• African Ministries of education and other educational stakeholders in Africa have consensus and commitment to the successful implementation of the proposed reforms on foundational learning, including from the Transforming Education Summit (TES) commitments and call to action.

Expected outcomes:

  • The impact and exposure of COVID-19 pandemic on foundational learning are discussed to inform future initiatives.
  • Participants have mutual agreement on practical and innovative solutions on foundational learning.
  • The possibility of improving stakeholder partnerships for better design and delivery of policies and strategies that advance foundational learning are explored.
  • Consistency in the use of national driven data, research, and study findings to form and implement harmonized programs around foundational learning is strengthened.
  • African Ministers of Education and other educational stakeholders are committed to replicate the successful reforms around foundational literacy and numeracy, in line with the TES commitments and call to action.


Before the COVID-19 pandemic, more than half of 10-year-olds in low- and middle-income countries were unable to read or comprehend a simple story, according to the state of global learning poverty: 2022 Update. This figure is estimated to be as high as 70%, exacerbated by two years of COVID-19-related school closures that have deepened education inequality, (UNICEF 2022). At its peak, 90% of learners worldwide were concerned by school closures, with devastating consequences in terms of learning and earnings losses (UNICEF 2022). In fact, globally around 153 million children missed more than half of their in-person schooling over the past two years, with more than 62 million having missed at least three-quarters of in-person schooling (UNICEF 2021). According to UNESCO IIEP (2011), the most vulnerable children are paying the heaviest price, with evidence of disproportionate learning loss among children from disadvantaged backgrounds, children living in rural areas, children with disabilities and younger students.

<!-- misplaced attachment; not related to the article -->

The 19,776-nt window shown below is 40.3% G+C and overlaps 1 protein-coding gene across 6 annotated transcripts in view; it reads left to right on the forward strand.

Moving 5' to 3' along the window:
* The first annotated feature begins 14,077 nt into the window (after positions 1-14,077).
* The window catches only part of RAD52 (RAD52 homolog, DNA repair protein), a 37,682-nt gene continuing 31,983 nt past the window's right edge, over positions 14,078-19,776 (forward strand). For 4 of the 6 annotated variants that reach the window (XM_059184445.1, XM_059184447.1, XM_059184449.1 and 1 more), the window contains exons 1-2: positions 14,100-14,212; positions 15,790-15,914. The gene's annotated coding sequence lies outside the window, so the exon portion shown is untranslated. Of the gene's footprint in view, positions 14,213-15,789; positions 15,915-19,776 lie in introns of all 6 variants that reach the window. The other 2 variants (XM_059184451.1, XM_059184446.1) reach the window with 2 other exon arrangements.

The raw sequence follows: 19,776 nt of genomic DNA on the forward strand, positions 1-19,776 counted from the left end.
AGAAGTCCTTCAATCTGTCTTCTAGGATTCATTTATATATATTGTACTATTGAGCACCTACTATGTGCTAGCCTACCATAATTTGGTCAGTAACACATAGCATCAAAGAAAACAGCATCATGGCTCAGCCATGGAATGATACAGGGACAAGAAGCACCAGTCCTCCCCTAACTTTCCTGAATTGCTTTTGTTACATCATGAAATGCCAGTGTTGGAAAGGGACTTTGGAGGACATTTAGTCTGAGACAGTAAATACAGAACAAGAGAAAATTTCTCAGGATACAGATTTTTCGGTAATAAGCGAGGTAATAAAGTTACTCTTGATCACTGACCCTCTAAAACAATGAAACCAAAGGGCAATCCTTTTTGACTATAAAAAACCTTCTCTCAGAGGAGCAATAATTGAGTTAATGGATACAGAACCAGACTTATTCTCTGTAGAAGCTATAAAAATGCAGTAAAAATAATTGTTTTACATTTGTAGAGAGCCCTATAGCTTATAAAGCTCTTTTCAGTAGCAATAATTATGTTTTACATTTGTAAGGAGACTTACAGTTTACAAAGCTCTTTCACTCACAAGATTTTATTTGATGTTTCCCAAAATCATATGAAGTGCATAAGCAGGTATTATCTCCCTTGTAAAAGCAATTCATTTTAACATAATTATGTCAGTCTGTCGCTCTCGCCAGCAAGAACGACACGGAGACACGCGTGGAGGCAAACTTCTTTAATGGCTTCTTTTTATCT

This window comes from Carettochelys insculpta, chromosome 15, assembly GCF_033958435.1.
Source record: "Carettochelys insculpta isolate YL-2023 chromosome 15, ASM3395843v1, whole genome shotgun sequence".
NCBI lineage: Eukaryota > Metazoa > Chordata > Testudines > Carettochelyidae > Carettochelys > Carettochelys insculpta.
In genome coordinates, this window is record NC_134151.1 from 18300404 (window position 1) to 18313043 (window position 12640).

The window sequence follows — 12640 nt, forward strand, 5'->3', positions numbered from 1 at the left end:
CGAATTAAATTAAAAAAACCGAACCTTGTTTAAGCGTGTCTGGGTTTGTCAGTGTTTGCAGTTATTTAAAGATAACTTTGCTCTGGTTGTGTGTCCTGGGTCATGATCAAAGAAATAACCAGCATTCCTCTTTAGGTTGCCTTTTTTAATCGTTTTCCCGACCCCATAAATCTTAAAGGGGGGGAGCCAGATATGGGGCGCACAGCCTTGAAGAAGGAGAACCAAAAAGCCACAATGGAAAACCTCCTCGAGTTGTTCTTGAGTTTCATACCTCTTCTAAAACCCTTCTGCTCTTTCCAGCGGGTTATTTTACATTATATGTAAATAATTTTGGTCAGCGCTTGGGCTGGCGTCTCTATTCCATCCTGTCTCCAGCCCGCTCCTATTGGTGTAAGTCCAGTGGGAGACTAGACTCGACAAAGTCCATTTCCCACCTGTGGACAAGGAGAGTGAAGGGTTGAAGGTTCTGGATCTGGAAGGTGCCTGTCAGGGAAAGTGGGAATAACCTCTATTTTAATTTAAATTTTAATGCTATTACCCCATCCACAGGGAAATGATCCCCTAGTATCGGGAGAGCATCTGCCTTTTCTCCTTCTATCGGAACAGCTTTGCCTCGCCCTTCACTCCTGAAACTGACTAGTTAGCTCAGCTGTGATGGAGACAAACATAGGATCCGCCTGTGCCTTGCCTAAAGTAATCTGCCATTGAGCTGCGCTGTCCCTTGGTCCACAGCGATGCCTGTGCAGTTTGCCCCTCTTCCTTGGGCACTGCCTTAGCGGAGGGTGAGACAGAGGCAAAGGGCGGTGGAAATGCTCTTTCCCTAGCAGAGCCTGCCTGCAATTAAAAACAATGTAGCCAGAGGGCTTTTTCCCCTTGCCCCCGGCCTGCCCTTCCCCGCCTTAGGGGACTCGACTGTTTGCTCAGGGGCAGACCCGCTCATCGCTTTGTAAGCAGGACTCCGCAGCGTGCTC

Without, or with weak, foundational learning skills, the benefits of education in later years are lost. The foundational learning forms the basis of all future learning. The foundational learning prepares children for further learning levels, and higher order skills for decent and fulfilling work. Those who fail to attain basic literacy and numeracy skills by early primary level find it difficult to catch up with the rigor of the curriculum in later classes and fall behind while creating wide learning gaps. This also increases the chances of these students dropping out of the school system altogether as they are not motivated. It is thus most critical to achieve foundational learning for all children to improve overall student learning outcomes and build an effective and inclusive education system.